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What if we have 30 hours a day? – Art of doing things more, better & faster

Let’s assume that we are successful in getting additional hours by slowing the Earth’s spinning rate

What would have happened if we get 30 hours a day?

Where we are spending time? – 

Where could have been additional time gone into? 

But do you really need these extra 6 hours? - Symptoms of Poor Time Management

Read this one carefully, because if you don’t have any of these symptoms then feel free to close this tab and read some other posts of mine.
Congratulations you belong to 2% of the world population who are perfect time managers
  • Doing stuff last minute

  • Lot of emails

  • Clutter everywhere
  • No time for loved ones

  • Constantly anxious & stresses

If you are reading then that means you are in 98%

Wait, we should always start with Why

Why do we need these extra 6 hours?
  • To finish the tasks which we couldn’t do in regular 24 hours. Grace period of 25%
  • To cover up for our guilt of wasting time
  • To spend more time with our loved ones
  • To have more of ‘Me’ time
  •  To boast to our alien friends of additional hours we have. Ok chuck this one

Ok let’s talk about real Why – Our Time-Wasting habits
  • Multitasking – It slows you down, cause stupid errors and provides barely satisfactory output
  • Procrastination – Well I’ll tell you about this later. Next week maybe
  • Neglecting deadlines
  • Always saying YES – Well it looks good for the movie and that too on Jim Carrey but for god sake learn to say NO. Success is not only focusing on the objective, it also means saying no to thousand other things
  • Failing to prioritize – Always start with MIT (Most Important Task) of the day

Well I just checked and we won’t be able to push the Earth farther in the planetary system

Let’s become more productive

Task management

Let’s first understand the type of things we do and then we will see how to prioritize them

Type of tasks we do - Urgent vs. Important vs. All others
  • Urgent tasks require immediate attention. They have a fast approaching deadlines with dire consequences. Ok maybe not dire but definitely unpleasant consequences. They put us in reactive mode. Defensive mode. We tend to think from narrowly-focused mindset 

  • Important tasks contribute to long term vision of ours. Can be personal or professional. We carry them in responsive mode and thus our process is detailed, rational, clear
  •  Everything else – Basically not important and not urgent (For some this post can be example of such – I feel good by seeing these pathetic stick figures)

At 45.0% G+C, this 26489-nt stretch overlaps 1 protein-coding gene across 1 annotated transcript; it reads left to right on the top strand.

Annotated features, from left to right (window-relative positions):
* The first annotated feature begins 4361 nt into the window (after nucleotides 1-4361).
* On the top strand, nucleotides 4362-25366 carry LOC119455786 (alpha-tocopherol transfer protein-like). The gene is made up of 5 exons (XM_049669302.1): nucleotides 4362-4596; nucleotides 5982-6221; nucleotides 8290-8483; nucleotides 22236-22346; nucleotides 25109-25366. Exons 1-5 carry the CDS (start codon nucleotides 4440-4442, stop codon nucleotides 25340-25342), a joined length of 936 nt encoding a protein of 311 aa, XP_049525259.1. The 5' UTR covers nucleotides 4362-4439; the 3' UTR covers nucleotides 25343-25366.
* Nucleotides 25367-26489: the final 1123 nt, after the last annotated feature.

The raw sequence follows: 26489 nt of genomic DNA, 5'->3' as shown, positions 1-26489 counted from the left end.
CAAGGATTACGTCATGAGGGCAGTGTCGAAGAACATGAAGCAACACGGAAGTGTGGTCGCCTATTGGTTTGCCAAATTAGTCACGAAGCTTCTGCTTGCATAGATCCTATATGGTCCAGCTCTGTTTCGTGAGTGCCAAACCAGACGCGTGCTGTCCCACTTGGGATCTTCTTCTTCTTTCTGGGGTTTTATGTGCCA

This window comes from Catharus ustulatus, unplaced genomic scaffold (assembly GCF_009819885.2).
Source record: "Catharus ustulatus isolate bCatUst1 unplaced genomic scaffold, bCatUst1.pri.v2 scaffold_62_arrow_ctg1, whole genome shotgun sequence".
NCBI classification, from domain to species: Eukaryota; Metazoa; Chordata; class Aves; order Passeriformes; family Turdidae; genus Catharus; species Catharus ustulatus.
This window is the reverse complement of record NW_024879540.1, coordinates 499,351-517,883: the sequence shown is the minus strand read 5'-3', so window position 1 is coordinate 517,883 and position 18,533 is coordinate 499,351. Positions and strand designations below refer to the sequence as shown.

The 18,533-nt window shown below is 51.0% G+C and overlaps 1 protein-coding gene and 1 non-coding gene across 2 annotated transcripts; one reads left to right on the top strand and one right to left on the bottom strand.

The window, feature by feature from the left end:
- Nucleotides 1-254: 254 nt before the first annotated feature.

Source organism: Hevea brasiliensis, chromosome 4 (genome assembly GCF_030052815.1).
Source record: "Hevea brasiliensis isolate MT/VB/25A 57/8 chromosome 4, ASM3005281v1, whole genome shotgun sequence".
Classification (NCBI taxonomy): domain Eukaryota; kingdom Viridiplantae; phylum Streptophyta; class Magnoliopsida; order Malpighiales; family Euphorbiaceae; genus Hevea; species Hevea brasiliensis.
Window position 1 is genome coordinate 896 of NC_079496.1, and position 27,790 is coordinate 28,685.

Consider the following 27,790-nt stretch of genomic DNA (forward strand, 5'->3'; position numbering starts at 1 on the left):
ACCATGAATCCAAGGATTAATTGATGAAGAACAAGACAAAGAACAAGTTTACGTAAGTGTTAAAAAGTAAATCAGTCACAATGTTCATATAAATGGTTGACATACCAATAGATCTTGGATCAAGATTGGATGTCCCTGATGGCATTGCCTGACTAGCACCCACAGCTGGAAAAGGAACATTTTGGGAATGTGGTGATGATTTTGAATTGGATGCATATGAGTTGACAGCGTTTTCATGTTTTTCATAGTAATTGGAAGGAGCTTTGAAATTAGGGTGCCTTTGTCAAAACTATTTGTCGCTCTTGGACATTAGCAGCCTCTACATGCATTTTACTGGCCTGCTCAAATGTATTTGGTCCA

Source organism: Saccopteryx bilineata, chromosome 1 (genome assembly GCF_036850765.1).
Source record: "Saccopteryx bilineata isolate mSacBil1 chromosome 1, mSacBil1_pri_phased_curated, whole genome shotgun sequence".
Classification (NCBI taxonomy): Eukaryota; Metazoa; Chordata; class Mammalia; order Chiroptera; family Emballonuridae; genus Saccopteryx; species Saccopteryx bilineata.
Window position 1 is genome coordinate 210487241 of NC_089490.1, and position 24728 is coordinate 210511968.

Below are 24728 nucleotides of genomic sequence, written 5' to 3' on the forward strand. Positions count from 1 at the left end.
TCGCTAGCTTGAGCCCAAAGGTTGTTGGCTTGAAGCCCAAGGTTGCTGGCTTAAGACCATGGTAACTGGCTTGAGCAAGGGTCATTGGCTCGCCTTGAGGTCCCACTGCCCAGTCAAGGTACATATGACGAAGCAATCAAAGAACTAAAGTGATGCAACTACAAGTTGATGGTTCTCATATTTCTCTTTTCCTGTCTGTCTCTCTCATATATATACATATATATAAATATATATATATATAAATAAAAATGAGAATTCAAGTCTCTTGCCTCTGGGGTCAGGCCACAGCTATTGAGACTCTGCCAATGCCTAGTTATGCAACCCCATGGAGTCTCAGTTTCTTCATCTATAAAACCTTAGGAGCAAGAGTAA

Now there are various ways we can use to prioritize our tasks

To-Do List
·      A daily list of things to do, numbered in the order of their importance, and done in that order one at a time until daily time allows
·      Prioritize basis level of hardness - Eat that frog

Flaws -
  • Management of the list can take over from implementing it
  •  Listing routine tasks wastes time
  • To remain flexible, a task system must allow for disaster
  • If some time is not regularly spent on achieving long-range goals, the individual may get stuck in a perpetual holding pattern on short-term plans

Pareto analysis

This is the idea 80% of tasks can be completed in 20% of the disposable time. The remaining 20% of tasks will take up 80% of the time. This principle is used to sort tasks into two parts. According to this form of Pareto analysis it is recommended that tasks that fall into the first category be assigned a higher priority.
The 80-20-rule can also be applied to increase productivity: it is assumed that 80% of the productivity can be achieved by doing 20% of the tasks. Similarly, 80% of results can be attributed to 20% of activity

You can read about it in detail here

Eisenhower Matrix

Quadrant 1: Urgent and Important Tasks

Quadrant 1 tasks are both urgent and important. They’re tasks that require our immediate attention and also work towards fulfilling our long-term goals and missions in life.

Quadrant 1 tasks typically consist of crises, problems, or deadlines.

Here are a few specific examples of Urgent and Important tasks:

Certain emails
Term paper deadline
Tax deadline
Wife in emergency room
Car engine goes out
Household chores
You have a heart attack and end up in the hospital
You get a call from your kid’s principal saying you need to come in for a meeting about his behavior
Regular maintenance

Be proactive, regular maintenance, shifting certain things to Q2, eat that Frog

Quadrant 2: Not Urgent but Important Tasks

Quadrant 2 tasks are the activities that don’t have a pressing deadline, but nonetheless help you achieve your important personal, school, and work goals as well as help you fulfill your overall mission as a man.

Q2 tasks are typically centered around strengthening relationships, planning for the future, and improving yourself.

Here are some specific examples of Not Urgent but Important Tasks:

Weekly planning
Long-term planning
Family time
Reading life-enriching books
Taking a class to improve a skill
Spending time with a rewarding hobby
Creating a budget and savings plan

These tasks provide lasting happiness, long-term fulfillment & success

Challenges –

·      You don’t know what’s truly important to you. If you don’t have any idea what values and goals matter most to you, you obviously won’t know what things you should be spending your time on to reach those aims!
·      Present bias. As just discussed, we all have an inclination to focus on whatever is most pressing at the moment. Doing so is our default mode. It’s hard to get motivated to do something when there isn’t a deadline looming over our head.

Because Q2 activities aren’t pressing for our attention, we typically keep them forever on the backburner of our lives and tell ourselves, “I’ll get to those things ‘someday’ after I’ve taken care of this urgent stuff.”

Quadrant 3: Urgent and Not Important Tasks

Quadrant 3 tasks are activities that require our attention now (urgent), but don’t help us achieve our goals or fulfill our mission (not important). Most Q3 tasks are interruptions from other people and often involve helping them meet their own goals and fulfill their own priorities.